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Appropriation Bill And The Extent Of Legislative Powers




Esteemed readers, I wish to introduce this weekly column to you with mixed feelings. While I’m elated to venture into a fresh terrain in my journalism career, it is indeed a very challenging environment that has to be explored with vigour and tenacity.

Having familiarise myself with legislative nuances, particularly the functions and actions of House of Representatives, I realise the need to consistently relate activities of the House to our esteemed readers as well as create a platform for constituents to openly question their representatives and make them account for their stewardship.

Interestingly, there is an ongoing debate between the executive and the legislative arms of government on how and how not to handle the budgeting process.

The Ag President, Prof. Yemi Osinbajo, after signing the 2017 Appropriation Bill into law, raised issues concerning the constitutional powers of the legislature on appropriation bills.

According to him; “Now, there are these two broad issues about who can do what. The first report is about who can do what. When you present budget to the National Assembly, it is presented as a bill, an appropriation bill.  And secondly, do not introduce entirely new projects and all of that or modify projects. This is something that we experienced last year and this year again. It now leaves the question about who is supposed to do what.”

However, at the risk of accusing the Ag President, who is a Professor of Law and Senior Advocate of Nigeria (SAN), of being ignorant of legislative powers, I make bold to observe that beyond alteration to appropriation bills as proposed by the executive arm of government, section 83 of the constitution also empowers the National Assembly to initiate new spending for contingency reasons.

“83. (1) The National Assembly may, by law make provisions for the establishment of a Contingencies Fund for the Federation, and for authorising, the president, if satisfied that there has arisen an urgent and unforeseen need for expenditure for which no other provision exists, to make advances from the Fund to meet the need.”

Also, it is important to note that an Appropriation Bill is a proposed law, and the political lexicon ‘proposed ‘ suggests that it is subject to modifications or alteration and approval.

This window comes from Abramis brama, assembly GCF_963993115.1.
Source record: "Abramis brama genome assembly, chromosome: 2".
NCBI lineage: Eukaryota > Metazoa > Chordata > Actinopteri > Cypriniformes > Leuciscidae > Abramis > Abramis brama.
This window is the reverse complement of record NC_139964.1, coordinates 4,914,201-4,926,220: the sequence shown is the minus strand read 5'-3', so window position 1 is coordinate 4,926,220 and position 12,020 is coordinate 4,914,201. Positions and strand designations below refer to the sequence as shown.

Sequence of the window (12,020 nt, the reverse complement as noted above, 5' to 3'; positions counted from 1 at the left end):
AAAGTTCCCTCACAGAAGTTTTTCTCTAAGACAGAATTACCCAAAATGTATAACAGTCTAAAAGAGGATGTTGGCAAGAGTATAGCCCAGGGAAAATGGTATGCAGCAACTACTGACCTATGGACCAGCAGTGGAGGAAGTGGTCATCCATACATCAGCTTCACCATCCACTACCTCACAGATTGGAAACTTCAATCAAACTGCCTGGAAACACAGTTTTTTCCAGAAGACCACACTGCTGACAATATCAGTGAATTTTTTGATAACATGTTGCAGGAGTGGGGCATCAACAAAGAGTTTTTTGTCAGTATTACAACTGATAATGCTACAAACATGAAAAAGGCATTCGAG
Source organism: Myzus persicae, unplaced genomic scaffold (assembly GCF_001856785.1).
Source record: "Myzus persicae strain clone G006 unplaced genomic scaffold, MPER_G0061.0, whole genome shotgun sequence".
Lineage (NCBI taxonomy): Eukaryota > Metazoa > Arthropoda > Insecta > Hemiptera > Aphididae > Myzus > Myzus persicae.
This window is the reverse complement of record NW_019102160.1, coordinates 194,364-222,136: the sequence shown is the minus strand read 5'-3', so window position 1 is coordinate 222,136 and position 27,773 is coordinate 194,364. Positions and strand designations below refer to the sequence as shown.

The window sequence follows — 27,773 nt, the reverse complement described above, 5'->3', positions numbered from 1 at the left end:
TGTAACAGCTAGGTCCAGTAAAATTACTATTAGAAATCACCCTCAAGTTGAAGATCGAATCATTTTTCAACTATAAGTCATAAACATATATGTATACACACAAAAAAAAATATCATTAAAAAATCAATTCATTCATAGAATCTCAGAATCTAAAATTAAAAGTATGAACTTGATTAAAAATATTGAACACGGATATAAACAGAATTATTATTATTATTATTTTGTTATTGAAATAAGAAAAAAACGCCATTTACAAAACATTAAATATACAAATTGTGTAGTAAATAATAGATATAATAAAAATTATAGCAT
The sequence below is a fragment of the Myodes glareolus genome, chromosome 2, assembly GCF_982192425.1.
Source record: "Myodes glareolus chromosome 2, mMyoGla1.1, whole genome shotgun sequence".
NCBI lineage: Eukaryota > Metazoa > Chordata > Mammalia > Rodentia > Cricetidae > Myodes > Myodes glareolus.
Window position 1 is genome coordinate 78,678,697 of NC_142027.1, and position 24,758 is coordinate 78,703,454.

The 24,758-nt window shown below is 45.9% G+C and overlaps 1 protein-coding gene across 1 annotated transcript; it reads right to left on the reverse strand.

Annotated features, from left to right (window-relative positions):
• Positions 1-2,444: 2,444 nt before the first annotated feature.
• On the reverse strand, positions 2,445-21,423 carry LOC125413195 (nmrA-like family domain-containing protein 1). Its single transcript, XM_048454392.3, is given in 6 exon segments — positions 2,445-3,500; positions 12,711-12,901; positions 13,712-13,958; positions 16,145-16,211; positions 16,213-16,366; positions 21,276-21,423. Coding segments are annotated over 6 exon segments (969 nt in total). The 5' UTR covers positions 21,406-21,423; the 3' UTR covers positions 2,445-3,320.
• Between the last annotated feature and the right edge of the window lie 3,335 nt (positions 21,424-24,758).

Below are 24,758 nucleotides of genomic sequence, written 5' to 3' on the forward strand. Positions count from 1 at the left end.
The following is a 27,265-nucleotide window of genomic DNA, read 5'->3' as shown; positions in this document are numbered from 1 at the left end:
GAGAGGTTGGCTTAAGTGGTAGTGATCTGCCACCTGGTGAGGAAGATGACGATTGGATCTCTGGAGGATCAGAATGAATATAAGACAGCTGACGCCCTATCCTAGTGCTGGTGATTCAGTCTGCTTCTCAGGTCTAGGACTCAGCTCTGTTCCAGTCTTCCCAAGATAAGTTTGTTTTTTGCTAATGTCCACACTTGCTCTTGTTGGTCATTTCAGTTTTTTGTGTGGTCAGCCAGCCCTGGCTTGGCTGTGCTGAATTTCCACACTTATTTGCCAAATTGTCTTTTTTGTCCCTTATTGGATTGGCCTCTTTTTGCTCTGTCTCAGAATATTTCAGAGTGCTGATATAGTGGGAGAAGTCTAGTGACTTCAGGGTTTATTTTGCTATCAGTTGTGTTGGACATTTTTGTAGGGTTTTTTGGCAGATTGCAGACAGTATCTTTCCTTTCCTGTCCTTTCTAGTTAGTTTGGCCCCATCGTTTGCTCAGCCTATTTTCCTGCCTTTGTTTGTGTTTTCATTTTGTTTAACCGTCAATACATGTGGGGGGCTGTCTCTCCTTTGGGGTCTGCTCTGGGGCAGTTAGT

If the National Assembly has no power to alter or modify the proposed budget, it then suffices that the function of the legislative arm of government is merely to rubber stamp the executive proposal.

I honestly doubt if this is the intention of the authors of our constitution. If it is, as some analysts may want to argue, why then does the proposal have to be subjected to appropriation committees of the two chambers in the National Assembly? Why do the heads of various ministries and agencies have to appear before the National Assembly to defend the proposal? And what option is opened to the legislature if they are not satisfied with certain items in the proposed budget?

Regarding this, the constitution clearly reserves powers to both arms of government.

Unlike every other lawmaking process, the legislative arm of government cannot generate an Appropriation Bill. But, the Bill is subjected to every other lawmaking process and can be vetoed according to section 58(5) of the Constitution; “Where the President withholds his assent and the bill is again passed by each House by two-thirds majority, the bill shall become law and the assent of the president shall not be required.”

It is instructive to establish here, that there can never be a national budget if it is not generated by the executive and approved by two-thirds majority of the two chambers of the National Assembly.

To this extent, the legislature can dispense with the powers of the executive once the Bill is laid before the National Assembly.

At this point in the life of an Appropriation Bill, the legislative arm of government has more influence on what and what will not be captured in the budget than the executive.

Nevertheless, the budgeting process is opened to negotiation and this option has been well explored in the past, including the 2017 budget. Therefore it is careless for the Ag President or anybody else to suggest that the legislative arm of government has no power to modify or alter the proposed Appropriation Bill in any form.

If the Ag President feels very strongly about the 2017 Appropriation Bill as passed by the National Assembly, he would be correct to withhold assent in principle and allow the National Assembly to veto the Bill. By this, Nigerians will understand reservations of the Presidency as regards the budget and hold their respective lawmakers responsible for the fortune or misfortune it brings to the economic and social well-being.

This remains my position, until the the Supreme Court and it’s Amicus Curiae pronounce otherwise.

Views From Constituencies

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